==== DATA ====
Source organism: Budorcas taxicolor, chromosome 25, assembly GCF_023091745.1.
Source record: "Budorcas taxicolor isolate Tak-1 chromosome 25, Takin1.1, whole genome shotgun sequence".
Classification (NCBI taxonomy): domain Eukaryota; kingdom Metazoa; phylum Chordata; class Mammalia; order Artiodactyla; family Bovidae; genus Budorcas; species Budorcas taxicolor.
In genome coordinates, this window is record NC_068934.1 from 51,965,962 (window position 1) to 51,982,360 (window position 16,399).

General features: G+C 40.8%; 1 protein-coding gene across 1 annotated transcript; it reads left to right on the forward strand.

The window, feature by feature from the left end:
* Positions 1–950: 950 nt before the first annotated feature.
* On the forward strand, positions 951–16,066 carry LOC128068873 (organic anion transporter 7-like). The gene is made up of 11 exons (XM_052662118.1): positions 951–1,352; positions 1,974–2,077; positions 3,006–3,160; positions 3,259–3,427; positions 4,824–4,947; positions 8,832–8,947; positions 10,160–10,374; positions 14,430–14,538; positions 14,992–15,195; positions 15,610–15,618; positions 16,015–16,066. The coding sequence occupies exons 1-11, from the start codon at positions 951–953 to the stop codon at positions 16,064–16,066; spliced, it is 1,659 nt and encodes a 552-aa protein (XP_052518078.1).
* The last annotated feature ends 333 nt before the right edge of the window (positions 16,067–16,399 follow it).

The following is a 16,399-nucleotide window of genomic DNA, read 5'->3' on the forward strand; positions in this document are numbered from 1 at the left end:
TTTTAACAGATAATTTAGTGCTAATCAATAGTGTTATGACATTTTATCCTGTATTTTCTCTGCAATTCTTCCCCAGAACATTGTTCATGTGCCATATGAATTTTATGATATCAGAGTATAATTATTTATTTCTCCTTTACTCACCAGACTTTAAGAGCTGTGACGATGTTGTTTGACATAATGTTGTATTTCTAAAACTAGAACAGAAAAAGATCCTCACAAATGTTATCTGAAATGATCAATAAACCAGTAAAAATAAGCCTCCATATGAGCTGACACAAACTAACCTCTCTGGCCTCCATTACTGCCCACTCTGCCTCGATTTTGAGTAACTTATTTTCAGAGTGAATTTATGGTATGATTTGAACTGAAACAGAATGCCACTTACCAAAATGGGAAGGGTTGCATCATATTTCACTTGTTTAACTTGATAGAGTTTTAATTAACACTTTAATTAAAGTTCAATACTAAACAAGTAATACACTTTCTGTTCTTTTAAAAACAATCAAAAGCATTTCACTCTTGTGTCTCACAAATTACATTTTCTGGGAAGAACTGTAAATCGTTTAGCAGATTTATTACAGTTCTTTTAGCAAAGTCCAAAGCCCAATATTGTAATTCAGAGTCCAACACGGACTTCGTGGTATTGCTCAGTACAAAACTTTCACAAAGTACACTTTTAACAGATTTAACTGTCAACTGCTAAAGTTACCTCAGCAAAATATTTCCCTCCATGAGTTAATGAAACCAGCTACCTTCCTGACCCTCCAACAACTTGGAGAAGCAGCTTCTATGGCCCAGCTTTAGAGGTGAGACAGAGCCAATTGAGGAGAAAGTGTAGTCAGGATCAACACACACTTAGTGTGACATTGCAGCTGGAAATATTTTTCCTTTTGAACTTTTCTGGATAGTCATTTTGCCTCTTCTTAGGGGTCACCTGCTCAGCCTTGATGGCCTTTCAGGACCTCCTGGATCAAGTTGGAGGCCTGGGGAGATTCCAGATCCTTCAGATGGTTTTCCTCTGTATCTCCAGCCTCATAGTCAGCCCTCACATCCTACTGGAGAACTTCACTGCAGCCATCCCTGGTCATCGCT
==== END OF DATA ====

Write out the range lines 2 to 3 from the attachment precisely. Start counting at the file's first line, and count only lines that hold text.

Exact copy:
Source record: "Budorcas taxicolor isolate Tak-1 chromosome 25, Takin1.1, whole genome shotgun sequence".
Classification (NCBI taxonomy): domain Eukaryota; kingdom Metazoa; phylum Chordata; class Mammalia; order Artiodactyla; family Bovidae; genus Budorcas; species Budorcas taxicolor.